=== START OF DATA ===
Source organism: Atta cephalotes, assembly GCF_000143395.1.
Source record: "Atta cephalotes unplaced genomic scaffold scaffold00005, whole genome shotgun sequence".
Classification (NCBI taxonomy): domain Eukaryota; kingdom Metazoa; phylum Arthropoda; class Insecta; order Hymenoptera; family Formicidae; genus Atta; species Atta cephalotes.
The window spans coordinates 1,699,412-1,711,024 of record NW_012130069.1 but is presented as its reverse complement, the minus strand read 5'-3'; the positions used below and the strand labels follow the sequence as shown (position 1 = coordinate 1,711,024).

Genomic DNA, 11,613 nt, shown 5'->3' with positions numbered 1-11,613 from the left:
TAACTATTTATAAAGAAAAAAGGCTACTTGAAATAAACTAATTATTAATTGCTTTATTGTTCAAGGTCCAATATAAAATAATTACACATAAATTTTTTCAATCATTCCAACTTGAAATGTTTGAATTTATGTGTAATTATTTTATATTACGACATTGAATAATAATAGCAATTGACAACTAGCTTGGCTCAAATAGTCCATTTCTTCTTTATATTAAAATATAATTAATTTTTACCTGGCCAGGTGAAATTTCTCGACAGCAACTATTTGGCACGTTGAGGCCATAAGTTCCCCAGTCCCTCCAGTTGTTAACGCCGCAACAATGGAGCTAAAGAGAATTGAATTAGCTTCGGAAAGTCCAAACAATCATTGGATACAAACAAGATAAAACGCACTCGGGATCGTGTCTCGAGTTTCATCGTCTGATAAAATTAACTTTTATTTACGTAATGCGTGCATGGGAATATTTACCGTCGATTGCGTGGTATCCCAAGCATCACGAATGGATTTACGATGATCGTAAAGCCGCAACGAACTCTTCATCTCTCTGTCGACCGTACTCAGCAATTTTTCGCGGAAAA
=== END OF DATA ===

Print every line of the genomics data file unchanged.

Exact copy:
Source organism: Atta cephalotes, assembly GCF_000143395.1.
Source record: "Atta cephalotes unplaced genomic scaffold scaffold00005, whole genome shotgun sequence".
Classification (NCBI taxonomy): domain Eukaryota; kingdom Metazoa; phylum Arthropoda; class Insecta; order Hymenoptera; family Formicidae; genus Atta; species Atta cephalotes.
The window spans coordinates 1,699,412-1,711,024 of record NW_012130069.1 but is presented as its reverse complement, the minus strand read 5'-3'; the positions used below and the strand labels follow the sequence as shown (position 1 = coordinate 1,711,024).

Genomic DNA, 11,613 nt, shown 5'->3' with positions numbered 1-11,613 from the left:
TAACTATTTATAAAGAAAAAAGGCTACTTGAAATAAACTAATTATTAATTGCTTTATTGTTCAAGGTCCAATATAAAATAATTACACATAAATTTTTTCAATCATTCCAACTTGAAATGTTTGAATTTATGTGTAATTATTTTATATTACGACATTGAATAATAATAGCAATTGACAACTAGCTTGGCTCAAATAGTCCATTTCTTCTTTATATTAAAATATAATTAATTTTTACCTGGCCAGGTGAAATTTCTCGACAGCAACTATTTGGCACGTTGAGGCCATAAGTTCCCCAGTCCCTCCAGTTGTTAACGCCGCAACAATGGAGCTAAAGAGAATTGAATTAGCTTCGGAAAGTCCAAACAATCATTGGATACAAACAAGATAAAACGCACTCGGGATCGTGTCTCGAGTTTCATCGTCTGATAAAATTAACTTTTATTTACGTAATGCGTGCATGGGAATATTTACCGTCGATTGCGTGGTATCCCAAGCATCACGAATGGATTTACGATGATCGTAAAGCCGCAACGAACTCTTCATCTCTCTGTCGACCGTACTCAGCAATTTTTCGCGGAAAA